Another step towards a Canada where kids come first
UNICEF Canada responds to federal budget 2018
TORONTO, 28 February 2018 – UNICEF Canada was pleased to see the Government of Canada take another step in the right direction with today’s release of the federal budget. David Morley, UNICEF Canada President and CEO, had the following response:
“For years, we have seen Canada’s children and youth falling behind their peers in other affluent nations. They are better educated but less healthy, experience more violence and are more unequal than their peers in countries with similar economic resources. The 2018 federal budget brings measures for more opportunity and fairness for children, but we must make bigger strides toward better outcomes.”
On the positive side of the ledger
Towards equity for Indigenous children
The budget takes a big step toward equitable services for First Nations children. In 2015, the Truth and Reconciliation Commission (TRC) released its Calls to Action, including a call to achieve parity in well-being outcomes for First Nations, Inuit and Métis children. A 2018 Canadian Human Rights Tribunal ruling found that the federal government was failing to invest equitably in basic services for First Nations children. We are pleased to see the Government address the funding pressures facing child and family service agencies, while also increasing prevention resources for communities so that children are safe and families can stay together. Budget 2018 allocates more than $1.4 billion in new funding over six years for First Nations Child and Family Services to help vulnerable children remain safely in their families and communities. Children will also benefit from significant increases in budgets for drinking water, health care, employment and skills development, and indigenous for First Nations, Metis, and Inuit populations. Equitable funding for culturally-based services should show up in equitable outcomes in education, health and child welfare and close the wide gaps in child and youth rights and well-being.
We are pleased to see the Government propose $1.2 billion over five years to introduce a new EI Parental Sharing Benefit in June, 2019. The Benefit will provide five additional weeks of “use it or lose it” parental benefits, to a maximum of 40 weeks, if the secondary caregiver takes a minimum of five weeks. The benefit will cover 55 per cent of income. If a family opts for an 18 month leave, the secondary parent may take up to eight weeks of additional leave at 33 per cent of income. This is a welcome step to support a child’s attachment during a critical developmental period. However, this Benefit should be more accessible to low-income and job-insecure families with a higher rate of remuneration and easier access, similar to Quebec’s successful plan.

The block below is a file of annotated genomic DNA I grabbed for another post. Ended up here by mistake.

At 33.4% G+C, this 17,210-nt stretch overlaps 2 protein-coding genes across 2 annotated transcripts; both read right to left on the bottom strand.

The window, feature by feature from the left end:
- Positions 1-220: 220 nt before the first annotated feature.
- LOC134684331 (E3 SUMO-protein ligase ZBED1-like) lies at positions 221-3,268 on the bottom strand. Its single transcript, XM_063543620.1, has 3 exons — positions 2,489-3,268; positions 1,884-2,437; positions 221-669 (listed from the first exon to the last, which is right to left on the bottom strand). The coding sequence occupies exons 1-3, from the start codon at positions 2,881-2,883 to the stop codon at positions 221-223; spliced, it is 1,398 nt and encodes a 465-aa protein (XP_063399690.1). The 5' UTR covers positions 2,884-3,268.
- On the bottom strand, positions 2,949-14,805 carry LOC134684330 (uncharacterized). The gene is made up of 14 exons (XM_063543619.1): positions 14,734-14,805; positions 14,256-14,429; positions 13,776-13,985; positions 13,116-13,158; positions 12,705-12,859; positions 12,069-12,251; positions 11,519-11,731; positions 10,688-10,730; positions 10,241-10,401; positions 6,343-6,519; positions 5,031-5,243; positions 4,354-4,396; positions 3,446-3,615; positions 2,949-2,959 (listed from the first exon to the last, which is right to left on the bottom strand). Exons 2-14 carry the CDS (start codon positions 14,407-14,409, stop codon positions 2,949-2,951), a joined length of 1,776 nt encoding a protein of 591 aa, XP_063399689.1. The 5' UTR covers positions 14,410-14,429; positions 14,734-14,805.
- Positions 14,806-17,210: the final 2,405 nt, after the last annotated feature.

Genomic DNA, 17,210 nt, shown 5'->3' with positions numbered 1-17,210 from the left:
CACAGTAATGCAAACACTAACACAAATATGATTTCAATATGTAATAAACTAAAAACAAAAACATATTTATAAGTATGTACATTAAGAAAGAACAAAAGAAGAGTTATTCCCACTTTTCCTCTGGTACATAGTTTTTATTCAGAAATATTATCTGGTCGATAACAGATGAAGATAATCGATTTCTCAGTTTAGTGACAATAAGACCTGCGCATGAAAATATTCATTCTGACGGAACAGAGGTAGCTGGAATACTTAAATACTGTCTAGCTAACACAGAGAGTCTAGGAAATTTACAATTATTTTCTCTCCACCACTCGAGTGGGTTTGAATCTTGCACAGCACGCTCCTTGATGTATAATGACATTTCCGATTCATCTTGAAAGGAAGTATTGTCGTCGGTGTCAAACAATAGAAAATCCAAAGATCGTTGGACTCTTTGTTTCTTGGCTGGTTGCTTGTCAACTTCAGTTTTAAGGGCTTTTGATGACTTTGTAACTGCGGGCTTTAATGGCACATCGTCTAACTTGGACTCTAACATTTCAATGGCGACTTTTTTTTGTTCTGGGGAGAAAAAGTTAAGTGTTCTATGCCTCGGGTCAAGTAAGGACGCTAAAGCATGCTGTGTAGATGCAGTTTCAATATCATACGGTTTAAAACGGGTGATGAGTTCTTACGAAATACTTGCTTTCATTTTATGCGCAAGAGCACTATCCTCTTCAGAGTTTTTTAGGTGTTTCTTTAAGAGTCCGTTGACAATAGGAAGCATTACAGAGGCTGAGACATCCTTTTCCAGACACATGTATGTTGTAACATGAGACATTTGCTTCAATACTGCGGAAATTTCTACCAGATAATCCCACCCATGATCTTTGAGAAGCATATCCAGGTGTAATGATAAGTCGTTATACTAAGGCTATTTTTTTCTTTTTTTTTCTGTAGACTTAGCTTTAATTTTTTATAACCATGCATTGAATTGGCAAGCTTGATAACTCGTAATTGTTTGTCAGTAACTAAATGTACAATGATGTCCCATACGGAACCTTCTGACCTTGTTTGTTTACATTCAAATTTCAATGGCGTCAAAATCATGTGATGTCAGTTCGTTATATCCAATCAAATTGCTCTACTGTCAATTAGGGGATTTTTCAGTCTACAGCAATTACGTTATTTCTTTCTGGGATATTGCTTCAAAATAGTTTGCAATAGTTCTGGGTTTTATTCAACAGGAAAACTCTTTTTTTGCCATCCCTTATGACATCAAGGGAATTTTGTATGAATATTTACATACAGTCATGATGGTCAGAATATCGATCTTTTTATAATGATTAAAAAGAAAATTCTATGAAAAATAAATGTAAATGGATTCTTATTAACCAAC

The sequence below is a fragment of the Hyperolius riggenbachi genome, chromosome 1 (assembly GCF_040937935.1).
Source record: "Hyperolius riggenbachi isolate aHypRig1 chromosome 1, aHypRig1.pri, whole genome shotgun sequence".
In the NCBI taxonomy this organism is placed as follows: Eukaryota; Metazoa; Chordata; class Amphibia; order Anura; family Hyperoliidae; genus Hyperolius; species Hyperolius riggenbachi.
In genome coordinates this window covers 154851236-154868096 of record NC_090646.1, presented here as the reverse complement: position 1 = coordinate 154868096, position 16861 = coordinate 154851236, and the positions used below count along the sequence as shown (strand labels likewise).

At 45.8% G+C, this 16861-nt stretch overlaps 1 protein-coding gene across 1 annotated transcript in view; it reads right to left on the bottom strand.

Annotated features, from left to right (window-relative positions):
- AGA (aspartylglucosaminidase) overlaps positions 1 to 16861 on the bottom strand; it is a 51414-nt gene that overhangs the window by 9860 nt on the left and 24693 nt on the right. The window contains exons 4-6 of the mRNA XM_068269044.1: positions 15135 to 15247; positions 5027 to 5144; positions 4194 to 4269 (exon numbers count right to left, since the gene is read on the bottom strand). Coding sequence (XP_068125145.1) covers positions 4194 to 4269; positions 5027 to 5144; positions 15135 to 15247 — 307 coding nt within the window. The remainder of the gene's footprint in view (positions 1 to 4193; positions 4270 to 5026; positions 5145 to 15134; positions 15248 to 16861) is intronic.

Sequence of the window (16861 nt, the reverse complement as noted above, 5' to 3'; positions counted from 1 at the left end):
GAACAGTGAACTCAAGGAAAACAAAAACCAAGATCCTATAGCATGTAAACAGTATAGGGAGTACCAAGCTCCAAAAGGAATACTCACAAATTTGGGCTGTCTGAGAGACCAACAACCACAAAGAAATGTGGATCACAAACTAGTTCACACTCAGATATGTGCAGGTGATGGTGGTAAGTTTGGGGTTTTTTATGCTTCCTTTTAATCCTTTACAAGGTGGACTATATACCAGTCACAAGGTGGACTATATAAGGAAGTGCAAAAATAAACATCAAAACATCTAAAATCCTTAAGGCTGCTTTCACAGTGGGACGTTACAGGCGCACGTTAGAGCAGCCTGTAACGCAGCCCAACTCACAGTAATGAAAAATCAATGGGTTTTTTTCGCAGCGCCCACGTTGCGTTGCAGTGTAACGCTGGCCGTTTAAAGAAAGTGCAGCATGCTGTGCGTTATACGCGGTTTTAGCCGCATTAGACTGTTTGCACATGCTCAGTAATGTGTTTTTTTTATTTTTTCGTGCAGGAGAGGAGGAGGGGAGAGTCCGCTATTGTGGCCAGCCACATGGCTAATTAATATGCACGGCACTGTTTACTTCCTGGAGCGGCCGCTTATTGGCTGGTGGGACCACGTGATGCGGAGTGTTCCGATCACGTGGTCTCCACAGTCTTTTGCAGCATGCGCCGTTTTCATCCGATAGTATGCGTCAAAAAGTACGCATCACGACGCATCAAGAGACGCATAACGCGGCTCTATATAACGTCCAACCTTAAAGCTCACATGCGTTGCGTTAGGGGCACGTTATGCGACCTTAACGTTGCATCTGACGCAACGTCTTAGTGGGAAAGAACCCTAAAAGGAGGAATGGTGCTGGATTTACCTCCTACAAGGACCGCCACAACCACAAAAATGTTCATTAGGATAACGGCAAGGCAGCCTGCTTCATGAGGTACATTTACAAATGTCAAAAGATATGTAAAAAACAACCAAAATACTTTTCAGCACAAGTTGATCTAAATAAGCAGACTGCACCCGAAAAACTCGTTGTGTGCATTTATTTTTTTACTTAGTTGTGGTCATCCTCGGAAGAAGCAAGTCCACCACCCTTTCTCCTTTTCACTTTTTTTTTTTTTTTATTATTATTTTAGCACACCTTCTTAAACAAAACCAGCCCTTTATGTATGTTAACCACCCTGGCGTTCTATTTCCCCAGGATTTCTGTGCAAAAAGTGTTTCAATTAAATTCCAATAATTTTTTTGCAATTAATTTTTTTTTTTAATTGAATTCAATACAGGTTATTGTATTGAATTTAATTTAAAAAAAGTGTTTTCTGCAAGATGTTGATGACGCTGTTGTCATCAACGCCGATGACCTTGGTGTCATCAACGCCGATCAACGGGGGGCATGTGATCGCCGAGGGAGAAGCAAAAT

A national pharmacare program
A national pharmacare program that would reduce or eliminate the cost of prescription medications for children and their parents is a welcome step. Medications are a significant budget outlay for some families, reducing money available for investing in other needs and children’s opportunities. However, some of the most common chronic diseases among children, including asthma and diabetes, can be prevented rather than medicated by improving air quality and reducing poverty and food insecurity. These are missing from the budget. UNICEF Canada urges the Government of Canada to use its forthcoming national food policy and poverty reduction strategy to reduce Canada’s astronomical rates of child obesity and food insecurity. The budget announcement of $1.3 billion over three years to protect land and marine areas (and free admission to national parks for children) will help protect air and water quality and the ecosystems to support child health and well-being.